This module aims to develop your understanding of contemporary management practice through the window of consultancy. It looks at who consultants are and at the major themes in consultancy before critiquing the industry. It examines the analytical skills needed and used by consultants and how consultancy interventions take place. This is tackled theoretically and through a series of practical activities, culminating in a major client project that provides a unifying perspective.
This module forms a self-contained introduction to marketing. It examines components of the marketing system, concepts of buying behaviour, analysis of market opportunities, market segmentation, the marketing mix and marketing strategy. Consideration is also given to a number of special topics, including services marketing, retailing and international marketing. It aims to develop your appreciation and understanding of the conceptual and descriptive language of marketing and how it is used within a business and management context.
The purpose of this course is to introduce you to the importance of networks forentrepreneurship. At the same time, the course will outline key ideas andconcepts underpinning networks / networking for entrepreneurship. Based onthese key ideas, you will have an opportunity to practice and develop you ownnetworking skills.
The objective of this course is to equip you to meet the challenge in managingproduct and service innovation processes, especially in the small businessenvironment. The aim is to inspire your enthusiasm and understanding ofinnovation and encourage the practice of tracking and evaluating the impact ofinnovations vital to anyone in business. These include building motivation,developing a critical and active approach to learning as well as developing abilityto link understanding of contemporary innovation to theory.
This module provides students with knowledge and understanding of routes to market – following the various decisions, actors and actions involved in transforming the product from its raw state through to its presentation in retail and the consumer’s access to it. This understanding is important to all marketers since it allows marketers to communicate with other areas of the organisation (such as manufacturing or logistics) over issues including new product launches, promotional initiatives and so on. A particular emphasis is placed on the retail end of the route to market and the necessary coordination between brand owners and retail (possibly also wholesale) actors. The module therefore provides vital understanding and perspectives to equip you for entry level jobs in areas such as trade marketing, customer marketing, shopper marketing, category management and areas of retail. In many companies a career in brand management can only be accessed through graduate entry level jobs in these areas. The thinking is “if you can’t manage retail partners, you can’t manage brands”.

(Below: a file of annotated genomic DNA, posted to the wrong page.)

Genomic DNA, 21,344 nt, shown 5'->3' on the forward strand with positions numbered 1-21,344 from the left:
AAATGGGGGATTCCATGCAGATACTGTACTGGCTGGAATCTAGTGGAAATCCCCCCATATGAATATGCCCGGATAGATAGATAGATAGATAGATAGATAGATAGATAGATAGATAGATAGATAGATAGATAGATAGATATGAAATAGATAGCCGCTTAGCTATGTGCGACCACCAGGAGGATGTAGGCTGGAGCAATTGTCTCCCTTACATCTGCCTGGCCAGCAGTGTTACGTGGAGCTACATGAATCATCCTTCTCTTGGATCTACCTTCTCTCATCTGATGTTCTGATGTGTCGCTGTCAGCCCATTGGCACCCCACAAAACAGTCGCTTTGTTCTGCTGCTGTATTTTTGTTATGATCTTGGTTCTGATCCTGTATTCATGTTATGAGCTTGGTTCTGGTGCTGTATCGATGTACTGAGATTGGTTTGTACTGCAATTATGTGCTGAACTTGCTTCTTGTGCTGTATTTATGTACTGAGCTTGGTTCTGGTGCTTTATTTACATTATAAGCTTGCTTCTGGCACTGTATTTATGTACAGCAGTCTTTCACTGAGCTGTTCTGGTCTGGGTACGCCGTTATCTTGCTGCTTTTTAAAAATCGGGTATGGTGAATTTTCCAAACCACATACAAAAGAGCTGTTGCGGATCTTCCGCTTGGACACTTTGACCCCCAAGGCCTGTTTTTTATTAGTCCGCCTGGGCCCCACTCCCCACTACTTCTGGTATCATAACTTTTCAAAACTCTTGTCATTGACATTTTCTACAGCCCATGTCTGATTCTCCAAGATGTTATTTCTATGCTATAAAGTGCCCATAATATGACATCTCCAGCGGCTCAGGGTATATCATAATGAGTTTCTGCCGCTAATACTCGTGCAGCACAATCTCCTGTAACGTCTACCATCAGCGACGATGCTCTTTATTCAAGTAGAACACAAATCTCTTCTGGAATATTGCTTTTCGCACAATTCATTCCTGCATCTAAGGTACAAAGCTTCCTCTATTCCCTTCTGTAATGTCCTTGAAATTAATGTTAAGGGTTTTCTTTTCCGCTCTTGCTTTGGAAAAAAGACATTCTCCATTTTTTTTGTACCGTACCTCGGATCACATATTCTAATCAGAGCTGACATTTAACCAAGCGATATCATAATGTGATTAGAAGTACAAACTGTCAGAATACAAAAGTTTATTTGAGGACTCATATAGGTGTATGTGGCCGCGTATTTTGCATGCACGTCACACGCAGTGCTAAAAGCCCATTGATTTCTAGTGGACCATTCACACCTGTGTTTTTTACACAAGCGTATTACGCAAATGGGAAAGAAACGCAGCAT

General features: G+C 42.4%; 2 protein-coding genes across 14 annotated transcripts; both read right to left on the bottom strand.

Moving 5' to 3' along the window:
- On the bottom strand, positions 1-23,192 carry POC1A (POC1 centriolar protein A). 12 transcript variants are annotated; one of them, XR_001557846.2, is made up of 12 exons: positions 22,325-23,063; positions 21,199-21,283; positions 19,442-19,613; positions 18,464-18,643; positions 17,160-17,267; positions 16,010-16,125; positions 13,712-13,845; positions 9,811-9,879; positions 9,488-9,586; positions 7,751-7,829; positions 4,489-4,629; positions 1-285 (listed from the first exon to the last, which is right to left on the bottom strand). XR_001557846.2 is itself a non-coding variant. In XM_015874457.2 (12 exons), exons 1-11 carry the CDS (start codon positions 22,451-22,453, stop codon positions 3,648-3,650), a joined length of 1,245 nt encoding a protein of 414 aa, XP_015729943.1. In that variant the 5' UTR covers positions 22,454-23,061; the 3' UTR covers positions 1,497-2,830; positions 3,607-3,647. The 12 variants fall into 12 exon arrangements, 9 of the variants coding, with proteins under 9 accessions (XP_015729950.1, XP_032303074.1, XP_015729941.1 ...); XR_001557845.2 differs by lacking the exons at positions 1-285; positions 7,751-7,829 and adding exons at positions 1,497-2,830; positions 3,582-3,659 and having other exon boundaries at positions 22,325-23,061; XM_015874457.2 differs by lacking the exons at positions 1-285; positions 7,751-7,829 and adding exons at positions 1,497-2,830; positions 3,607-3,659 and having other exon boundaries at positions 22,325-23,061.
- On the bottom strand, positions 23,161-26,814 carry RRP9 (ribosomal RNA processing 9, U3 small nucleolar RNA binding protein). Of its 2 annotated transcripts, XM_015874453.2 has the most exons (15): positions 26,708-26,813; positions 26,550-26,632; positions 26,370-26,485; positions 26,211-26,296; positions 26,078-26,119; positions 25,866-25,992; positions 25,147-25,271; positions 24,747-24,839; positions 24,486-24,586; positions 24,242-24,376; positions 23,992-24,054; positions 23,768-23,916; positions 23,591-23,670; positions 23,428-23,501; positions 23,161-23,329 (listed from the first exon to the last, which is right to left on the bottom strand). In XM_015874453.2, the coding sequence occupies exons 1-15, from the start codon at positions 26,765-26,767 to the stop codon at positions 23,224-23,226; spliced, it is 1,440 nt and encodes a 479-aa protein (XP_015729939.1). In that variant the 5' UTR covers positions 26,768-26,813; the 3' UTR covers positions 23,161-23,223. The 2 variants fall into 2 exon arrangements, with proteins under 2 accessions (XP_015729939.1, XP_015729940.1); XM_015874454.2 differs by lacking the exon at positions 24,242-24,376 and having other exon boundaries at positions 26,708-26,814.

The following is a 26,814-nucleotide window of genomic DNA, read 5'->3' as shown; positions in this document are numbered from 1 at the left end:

Throughout the module attention is paid to the international contexts of routes to market, ethical questions in routes to market, modern techniques and shopping behaviour and ICT use in routes to market. Examples are drawn especially from product areas students are familiar with.
This course aims to increase the entrepreneurial effectiveness regardless of yourpreferred career choice. The course is based on the knowledge that large andsmall organisations, charities and social enterprises and even governmentalagencies search for entrepreneurial graduates that are able to help theseorganizations succeed through uncertain times.
Information for this module is currently unavailable.
Lancaster University offers a range of programmes, some of which follow a structured study programme, and others which offer the chance for you to devise a more flexible programme. We divide academic study into two sections - Part 1 (Year 1) and Part 2 (Year 2, 3 and sometimes 4). For most programmes Part 1 requires you to study 120 credits spread over at least three modules which, depending upon your programme, will be drawn from one, two or three different academic subjects. A higher degree of specialisation then develops in subsequent years. For more information about our teaching methods at Lancaster visit our Teaching and Learning section.
Information contained on the website with respect to modules is correct at the time of publication, but changes may be necessary, for example as a result of student feedback, Professional Statutory and Regulatory Bodies' (PSRB) requirements, staff changes, and new research.
Our degrees open the widest variety of career pathways in national and international firms, both private and public, as well as in small and medium companies around the world. Graduates may also go on to start businesses themselves.
Our courses are designed to develop your conceptual understanding and provide practice-based insights. You will develop your personal competencies including communications and mathematical abilities. Such skills could help graduates find work in a wide variety of roles in banking, retail, consultancy, sales and marketing and data analysis.
Lancaster Management School has an award winning careers team to provide a dedicated careers and placement service offering a range of innovative services for management school students. Our high reputation means we attract a wide range of leading global employers to campus offering you the opportunity to interact with graduate recruiters from day 1 of your degree.
We set our fees on an annual basis and the 2018/19 entry fees have not yet been set.
Some science and medicine courses have higher fees for students from
the Channel Islands and the Isle of Man. You can find more details here:
For full details of the University's financial support packages including eligibility criteria, please visit our fees and funding page
Please note that this information relates to the funding arrangements for 2017, which may change for 2018.
Students also need to consider further costs which may include books, stationery, printing, photocopying, binding and general subsistence on trips and visits. Following graduation it may be necessary to take out subscriptions to professional bodies and to buy business attire for job interviews.
Average time in lectures, seminars and similar
Average assessment by coursework